From the linked article:
"I'll reach out to everyone who shares our goals," said Bush, who 24 hours earlier had promised to try to win over those who voted for his Democratic opponent.
As U.S. forces in Iraq mobilize for an all-out offensive in Fallujah and other Sunni militant strongholds, the president refused to say how much the war would cost or whether he planned to increase or cut troop strengths. "I have yet to hear from our commanders on the ground that they need more troops," the president said. He is expected to ask Congress early next year for up to $75 billion for Iraq, Afghanistan and operations against terrorism.
The president was unapologetic about the unpopularity of his decisions in many world capitals, such as his commitment to spread democracy in the Middle East. "Listen, I've made some very hard decisions: decisions to protect ourselves, decisions to spread peace and freedom." The war on terror would remain a priority, he said.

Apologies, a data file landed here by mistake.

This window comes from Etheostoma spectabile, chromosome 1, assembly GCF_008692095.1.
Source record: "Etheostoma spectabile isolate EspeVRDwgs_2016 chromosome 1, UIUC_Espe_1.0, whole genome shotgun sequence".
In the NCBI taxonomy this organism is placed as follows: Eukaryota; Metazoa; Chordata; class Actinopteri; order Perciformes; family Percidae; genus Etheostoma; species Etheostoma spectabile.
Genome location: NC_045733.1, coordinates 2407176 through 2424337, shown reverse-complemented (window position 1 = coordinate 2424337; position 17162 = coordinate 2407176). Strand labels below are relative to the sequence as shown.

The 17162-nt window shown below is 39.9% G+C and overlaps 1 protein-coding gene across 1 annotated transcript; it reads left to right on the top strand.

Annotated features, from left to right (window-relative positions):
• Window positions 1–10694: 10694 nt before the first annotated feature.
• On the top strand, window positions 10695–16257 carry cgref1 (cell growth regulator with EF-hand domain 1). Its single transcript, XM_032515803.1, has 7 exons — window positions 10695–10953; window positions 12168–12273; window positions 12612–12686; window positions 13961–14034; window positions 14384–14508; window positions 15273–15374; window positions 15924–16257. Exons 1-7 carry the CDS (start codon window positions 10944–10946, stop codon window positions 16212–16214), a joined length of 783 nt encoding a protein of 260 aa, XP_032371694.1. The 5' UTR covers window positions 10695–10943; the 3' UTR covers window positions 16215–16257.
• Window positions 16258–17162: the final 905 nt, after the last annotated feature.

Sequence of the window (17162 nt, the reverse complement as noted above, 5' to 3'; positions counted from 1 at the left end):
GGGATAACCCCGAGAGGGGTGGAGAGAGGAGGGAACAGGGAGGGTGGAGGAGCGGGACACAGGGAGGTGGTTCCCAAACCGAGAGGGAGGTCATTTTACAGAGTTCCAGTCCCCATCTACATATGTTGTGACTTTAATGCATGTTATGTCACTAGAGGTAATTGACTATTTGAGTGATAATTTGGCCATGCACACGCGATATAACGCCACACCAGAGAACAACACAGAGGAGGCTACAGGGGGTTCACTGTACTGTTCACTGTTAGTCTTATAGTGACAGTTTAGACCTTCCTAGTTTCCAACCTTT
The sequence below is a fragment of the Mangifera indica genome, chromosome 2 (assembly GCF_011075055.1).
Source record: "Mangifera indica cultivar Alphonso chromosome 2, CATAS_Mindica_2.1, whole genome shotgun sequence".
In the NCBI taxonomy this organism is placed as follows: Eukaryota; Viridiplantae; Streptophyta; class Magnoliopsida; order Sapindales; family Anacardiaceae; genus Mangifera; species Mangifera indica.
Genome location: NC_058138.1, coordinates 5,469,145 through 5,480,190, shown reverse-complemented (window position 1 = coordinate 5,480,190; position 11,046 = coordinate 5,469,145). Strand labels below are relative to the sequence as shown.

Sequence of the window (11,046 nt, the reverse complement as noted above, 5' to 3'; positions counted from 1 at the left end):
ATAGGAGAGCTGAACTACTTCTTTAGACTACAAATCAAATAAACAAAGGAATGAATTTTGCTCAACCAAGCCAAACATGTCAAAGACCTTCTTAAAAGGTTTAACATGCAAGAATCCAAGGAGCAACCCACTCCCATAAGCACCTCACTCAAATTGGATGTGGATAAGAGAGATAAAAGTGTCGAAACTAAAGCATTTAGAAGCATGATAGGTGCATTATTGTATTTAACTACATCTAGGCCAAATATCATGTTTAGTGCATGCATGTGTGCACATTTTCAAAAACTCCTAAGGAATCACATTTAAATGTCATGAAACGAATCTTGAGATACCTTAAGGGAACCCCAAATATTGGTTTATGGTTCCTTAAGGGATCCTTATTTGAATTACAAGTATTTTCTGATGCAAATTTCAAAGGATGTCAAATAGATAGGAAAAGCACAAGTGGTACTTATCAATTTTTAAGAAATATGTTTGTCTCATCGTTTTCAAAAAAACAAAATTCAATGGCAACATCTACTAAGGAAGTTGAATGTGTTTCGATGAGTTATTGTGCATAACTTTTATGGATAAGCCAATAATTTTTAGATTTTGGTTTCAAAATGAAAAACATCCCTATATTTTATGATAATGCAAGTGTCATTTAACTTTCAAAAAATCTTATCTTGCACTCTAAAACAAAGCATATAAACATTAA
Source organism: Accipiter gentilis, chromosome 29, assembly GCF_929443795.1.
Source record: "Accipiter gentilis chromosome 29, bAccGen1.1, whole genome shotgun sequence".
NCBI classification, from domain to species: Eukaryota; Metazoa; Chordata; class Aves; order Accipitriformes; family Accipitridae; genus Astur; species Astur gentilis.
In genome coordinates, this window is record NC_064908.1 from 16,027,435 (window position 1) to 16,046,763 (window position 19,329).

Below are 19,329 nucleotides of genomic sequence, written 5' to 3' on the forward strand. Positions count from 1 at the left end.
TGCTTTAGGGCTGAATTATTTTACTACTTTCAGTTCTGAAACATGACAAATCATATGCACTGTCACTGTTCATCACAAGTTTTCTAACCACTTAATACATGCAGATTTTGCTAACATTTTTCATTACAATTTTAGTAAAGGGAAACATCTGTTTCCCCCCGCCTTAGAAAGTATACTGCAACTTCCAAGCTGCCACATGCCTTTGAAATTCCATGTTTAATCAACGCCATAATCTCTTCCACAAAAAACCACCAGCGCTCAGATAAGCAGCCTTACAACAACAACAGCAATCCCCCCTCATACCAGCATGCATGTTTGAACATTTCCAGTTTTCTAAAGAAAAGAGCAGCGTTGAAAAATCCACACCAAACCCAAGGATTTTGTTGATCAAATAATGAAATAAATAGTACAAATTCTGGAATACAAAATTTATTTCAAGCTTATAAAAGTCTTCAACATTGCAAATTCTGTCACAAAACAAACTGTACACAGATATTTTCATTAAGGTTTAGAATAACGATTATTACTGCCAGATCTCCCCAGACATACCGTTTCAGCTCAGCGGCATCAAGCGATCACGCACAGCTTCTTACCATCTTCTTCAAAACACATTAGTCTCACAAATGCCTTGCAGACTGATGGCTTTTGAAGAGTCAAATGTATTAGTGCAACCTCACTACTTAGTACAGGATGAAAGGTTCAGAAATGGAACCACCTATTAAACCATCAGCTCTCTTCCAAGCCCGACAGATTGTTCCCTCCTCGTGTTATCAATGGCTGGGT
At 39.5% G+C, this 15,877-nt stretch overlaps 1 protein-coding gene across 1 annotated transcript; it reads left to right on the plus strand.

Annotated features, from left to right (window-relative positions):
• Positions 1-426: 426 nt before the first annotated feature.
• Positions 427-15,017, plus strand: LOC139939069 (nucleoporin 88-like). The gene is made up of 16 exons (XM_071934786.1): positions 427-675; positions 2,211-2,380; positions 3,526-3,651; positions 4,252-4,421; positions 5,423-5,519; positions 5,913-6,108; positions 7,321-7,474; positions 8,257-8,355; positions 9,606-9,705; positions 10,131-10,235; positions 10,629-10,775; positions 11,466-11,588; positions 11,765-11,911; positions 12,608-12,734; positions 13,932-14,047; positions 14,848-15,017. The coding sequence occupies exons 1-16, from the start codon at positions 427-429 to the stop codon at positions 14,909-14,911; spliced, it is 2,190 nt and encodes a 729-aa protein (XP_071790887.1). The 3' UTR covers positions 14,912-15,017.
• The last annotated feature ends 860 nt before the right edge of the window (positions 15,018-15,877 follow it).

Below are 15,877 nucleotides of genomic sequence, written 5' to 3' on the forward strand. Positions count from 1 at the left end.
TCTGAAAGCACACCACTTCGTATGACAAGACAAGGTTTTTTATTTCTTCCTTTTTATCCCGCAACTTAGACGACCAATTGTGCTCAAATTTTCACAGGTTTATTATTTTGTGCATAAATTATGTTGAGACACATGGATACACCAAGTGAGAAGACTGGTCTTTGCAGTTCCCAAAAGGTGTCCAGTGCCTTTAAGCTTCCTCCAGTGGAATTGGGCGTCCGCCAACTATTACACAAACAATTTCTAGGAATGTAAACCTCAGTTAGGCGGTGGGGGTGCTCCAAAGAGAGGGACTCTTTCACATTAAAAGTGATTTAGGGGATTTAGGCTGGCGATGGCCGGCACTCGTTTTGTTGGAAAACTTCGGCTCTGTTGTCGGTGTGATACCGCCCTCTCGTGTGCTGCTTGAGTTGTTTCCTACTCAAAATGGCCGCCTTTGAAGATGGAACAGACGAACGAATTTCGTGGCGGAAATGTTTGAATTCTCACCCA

Bush said that at home, he had set an unmistakable direction for the country and he emphasized anew he does not foresee the need for any tax increase despite big budget deficits.
Coming from a campaign that offered clear policy choices, Bush said, "When you win, there is a feeling that the people have spoken and embraced your point of view, and that's what I intend to tell the Congress." He urged lawmakers to show discipline on spending bills and to enact an intelligence reform bill when they return to town later this month.